UPDATED: December 4, 2015 – 1610 CST – RED DEER — In a complete reversal, the Alberta government has announced it will exempt Hutterite colonies and their 22,000 members from mandatory Workers Compensation Board and Occupational Health and Safety coverage.
When the Alberta government announced Bill 6, the farm safety bill, documents showed Hutterite colonies would be required to follow the same safety standards and workers compensation rules as other farmers.
During a consultation meeting in Red Deer two weeks later, Alberta agriculture minister Oneil Carlier said Hutterite colonies would not be required to have mandatory workers compensation coverage because the premiums were based on salary and colony members aren’t paid a salary.
“WCB premiums are matched to what they pay. As unpaid farm workers, how can you match premiums if they are not getting an actual wage? I think there are some details to be worked out around Hutterite colonies,” Carlier told reporters after the meeting.
He also said occupational health and safety rules would not be applied to colonies.
“OHS would be a concern on Hutterite colonies. Colonies I have visited this summer all took safety as extremely important,” he said.
Later, Carlier’s press secretary, Renato Gandia, wrote in an email: “If there are no paid workers on a colony, which is the way that colonies operate, neither WCB nor OHS would apply. The only way that WCB and OHS would apply would be if there were paid employees on the colonies. This will be clarified in the amendments to Bill 6,” he wrote.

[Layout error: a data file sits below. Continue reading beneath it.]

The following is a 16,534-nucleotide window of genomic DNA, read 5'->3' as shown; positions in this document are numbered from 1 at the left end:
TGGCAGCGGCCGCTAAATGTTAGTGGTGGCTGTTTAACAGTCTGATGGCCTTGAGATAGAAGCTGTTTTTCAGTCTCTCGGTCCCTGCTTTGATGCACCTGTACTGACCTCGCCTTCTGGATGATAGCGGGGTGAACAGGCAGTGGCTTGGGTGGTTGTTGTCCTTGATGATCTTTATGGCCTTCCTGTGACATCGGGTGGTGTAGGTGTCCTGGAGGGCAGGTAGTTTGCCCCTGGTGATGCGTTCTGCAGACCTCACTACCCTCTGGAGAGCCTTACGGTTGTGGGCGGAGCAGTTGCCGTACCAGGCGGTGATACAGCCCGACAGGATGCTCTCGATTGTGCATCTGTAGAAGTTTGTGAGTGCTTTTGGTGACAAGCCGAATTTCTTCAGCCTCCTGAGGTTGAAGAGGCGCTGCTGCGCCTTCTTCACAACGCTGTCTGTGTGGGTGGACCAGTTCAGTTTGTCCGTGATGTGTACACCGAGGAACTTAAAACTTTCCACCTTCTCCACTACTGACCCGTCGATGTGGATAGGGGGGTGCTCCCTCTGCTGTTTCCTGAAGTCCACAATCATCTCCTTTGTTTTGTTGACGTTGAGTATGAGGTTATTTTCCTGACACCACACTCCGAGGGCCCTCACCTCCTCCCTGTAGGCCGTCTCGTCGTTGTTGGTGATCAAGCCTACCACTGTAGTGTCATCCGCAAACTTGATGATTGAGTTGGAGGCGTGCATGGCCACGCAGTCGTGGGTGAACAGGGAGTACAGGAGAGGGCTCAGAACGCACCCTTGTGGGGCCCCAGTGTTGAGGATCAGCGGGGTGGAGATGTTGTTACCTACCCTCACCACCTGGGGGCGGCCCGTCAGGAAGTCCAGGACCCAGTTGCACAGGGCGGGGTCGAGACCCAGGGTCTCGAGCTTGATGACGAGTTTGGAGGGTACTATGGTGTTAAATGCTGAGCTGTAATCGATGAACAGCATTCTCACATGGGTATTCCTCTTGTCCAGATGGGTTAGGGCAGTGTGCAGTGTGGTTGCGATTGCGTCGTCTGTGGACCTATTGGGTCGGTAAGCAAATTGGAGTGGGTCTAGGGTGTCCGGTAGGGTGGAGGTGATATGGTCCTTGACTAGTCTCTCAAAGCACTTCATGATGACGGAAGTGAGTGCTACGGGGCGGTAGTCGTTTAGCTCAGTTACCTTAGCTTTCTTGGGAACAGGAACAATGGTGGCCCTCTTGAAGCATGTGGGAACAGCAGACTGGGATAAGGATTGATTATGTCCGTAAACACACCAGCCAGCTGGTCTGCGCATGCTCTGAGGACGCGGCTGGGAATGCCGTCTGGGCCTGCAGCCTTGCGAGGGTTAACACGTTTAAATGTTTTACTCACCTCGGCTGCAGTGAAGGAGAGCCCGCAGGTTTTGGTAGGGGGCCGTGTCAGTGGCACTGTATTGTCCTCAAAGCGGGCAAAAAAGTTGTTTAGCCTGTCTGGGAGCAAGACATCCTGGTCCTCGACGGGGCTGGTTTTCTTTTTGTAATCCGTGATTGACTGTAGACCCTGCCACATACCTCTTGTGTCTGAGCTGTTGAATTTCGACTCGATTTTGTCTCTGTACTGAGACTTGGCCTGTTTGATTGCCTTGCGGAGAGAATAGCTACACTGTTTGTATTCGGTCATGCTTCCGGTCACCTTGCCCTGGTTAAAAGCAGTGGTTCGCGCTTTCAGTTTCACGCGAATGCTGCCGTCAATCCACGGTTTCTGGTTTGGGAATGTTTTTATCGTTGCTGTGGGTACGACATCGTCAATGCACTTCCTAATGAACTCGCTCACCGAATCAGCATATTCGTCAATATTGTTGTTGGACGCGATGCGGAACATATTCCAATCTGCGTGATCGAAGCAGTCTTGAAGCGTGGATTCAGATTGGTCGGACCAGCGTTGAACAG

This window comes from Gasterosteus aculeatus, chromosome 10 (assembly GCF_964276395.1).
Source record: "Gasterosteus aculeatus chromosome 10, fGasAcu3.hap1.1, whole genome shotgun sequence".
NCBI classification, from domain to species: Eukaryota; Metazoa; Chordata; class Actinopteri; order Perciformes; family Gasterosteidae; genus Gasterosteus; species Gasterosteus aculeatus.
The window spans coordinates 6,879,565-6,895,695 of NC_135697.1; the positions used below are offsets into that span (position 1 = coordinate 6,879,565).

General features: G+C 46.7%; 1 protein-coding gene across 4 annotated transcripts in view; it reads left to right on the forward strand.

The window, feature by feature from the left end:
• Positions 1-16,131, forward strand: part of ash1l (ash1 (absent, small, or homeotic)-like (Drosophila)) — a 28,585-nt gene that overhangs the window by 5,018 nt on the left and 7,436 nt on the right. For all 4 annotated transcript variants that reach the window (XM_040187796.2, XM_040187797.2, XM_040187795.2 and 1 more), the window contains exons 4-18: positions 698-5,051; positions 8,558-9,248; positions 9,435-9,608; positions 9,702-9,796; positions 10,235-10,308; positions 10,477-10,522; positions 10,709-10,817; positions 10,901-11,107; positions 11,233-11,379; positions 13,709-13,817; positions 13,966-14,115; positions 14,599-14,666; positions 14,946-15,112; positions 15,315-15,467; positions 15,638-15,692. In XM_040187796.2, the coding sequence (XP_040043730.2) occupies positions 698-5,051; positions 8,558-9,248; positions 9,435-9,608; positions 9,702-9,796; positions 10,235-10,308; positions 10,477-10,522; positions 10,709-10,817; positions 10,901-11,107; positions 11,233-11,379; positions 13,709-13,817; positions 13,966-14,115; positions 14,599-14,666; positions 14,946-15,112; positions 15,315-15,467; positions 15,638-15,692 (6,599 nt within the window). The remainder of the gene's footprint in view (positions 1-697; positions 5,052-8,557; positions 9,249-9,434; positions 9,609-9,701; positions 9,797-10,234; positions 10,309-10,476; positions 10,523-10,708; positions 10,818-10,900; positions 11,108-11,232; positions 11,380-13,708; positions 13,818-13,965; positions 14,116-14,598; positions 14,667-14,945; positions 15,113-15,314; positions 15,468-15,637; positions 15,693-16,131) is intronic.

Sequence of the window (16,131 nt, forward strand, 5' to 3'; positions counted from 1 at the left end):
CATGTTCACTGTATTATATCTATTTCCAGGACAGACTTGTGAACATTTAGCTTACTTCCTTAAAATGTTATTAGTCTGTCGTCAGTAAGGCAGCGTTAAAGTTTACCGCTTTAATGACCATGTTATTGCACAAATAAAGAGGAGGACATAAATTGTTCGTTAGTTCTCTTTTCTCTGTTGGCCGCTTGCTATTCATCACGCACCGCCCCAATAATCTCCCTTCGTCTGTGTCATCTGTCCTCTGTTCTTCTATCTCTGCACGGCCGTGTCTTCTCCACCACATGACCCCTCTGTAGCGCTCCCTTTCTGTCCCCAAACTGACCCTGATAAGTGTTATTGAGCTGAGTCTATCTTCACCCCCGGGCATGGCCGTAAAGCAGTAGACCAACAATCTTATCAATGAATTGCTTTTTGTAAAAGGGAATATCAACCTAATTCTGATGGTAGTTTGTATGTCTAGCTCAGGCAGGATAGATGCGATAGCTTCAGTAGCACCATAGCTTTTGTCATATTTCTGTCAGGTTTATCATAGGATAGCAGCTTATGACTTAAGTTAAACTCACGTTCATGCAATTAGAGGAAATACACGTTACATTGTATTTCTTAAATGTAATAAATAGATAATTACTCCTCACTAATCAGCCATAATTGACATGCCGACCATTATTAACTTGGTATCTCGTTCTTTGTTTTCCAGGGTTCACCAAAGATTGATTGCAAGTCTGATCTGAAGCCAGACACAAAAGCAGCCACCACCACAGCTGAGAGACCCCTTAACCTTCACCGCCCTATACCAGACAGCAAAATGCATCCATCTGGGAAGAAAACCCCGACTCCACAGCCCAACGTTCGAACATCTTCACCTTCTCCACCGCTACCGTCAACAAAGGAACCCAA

“There have been miscommunications on Bill 6, including from official channels because government was not clear about our intention and we are clarifying that now with amendments,” he added.
Because the colonies would not be covered by OHS, safety officials would not be able to investigate any fatalities or deaths on the colonies, he said.
In November, a 10-year-old boy on the Lougheed Colony died when the forklift he was driving flipped.
But the flip flop by the minister has Hutterite colony members feeling they are being singled out by the proposed changes and will pit farming neighbours against colonies.
Gord Tait, Hutterite business adviser with MNP, said the colonies have not asked for specific exemptions and said Carlier’s flip flop has created concern.
“Hutterites don’t want a special exemption. They don’t want to be pointed out,” said Tait.
After the Red Deer meeting, Tait requested the minister not single out Hutterites in his new messaging.
“We said, ‘don’t point us out, don’t single us out, don’t use our name if you don’t use anybody else’s name,’ ” said Tait before the Lethbridge consultation meeting.
Until Tait sees the proposed amendments, he can’t say how they will impact colony members.
“The colonies do not want a special exemption. The colonies are pushing the agenda that they are a great example of a family farm and they are part of agriculture and want to be treated by the rules of agriculture,” he said.
“The new rules they say are coming, we can’t wait to see them.”
In Manitoba, Hutterite colonies are exempt from WCB coverage unless there is a paid employee working on the colony.
“If you have someone hired and you are giving them money, then they are an employee,” said Warren Preece, with WCB Manitoba.
In Manitoba, there are no exemptions for colonies for occupational health and safety, said Julie DeVoin, with Manitoba Jobs.
In Saskatchewan, Hutterite colonies are not exempt from health and safety laws because they are “incorporated entities,” said Pat Parenteau, director of policy with the ministry of labour relations.
Hutterite colonies are exempt from WCB in Saskatchewan.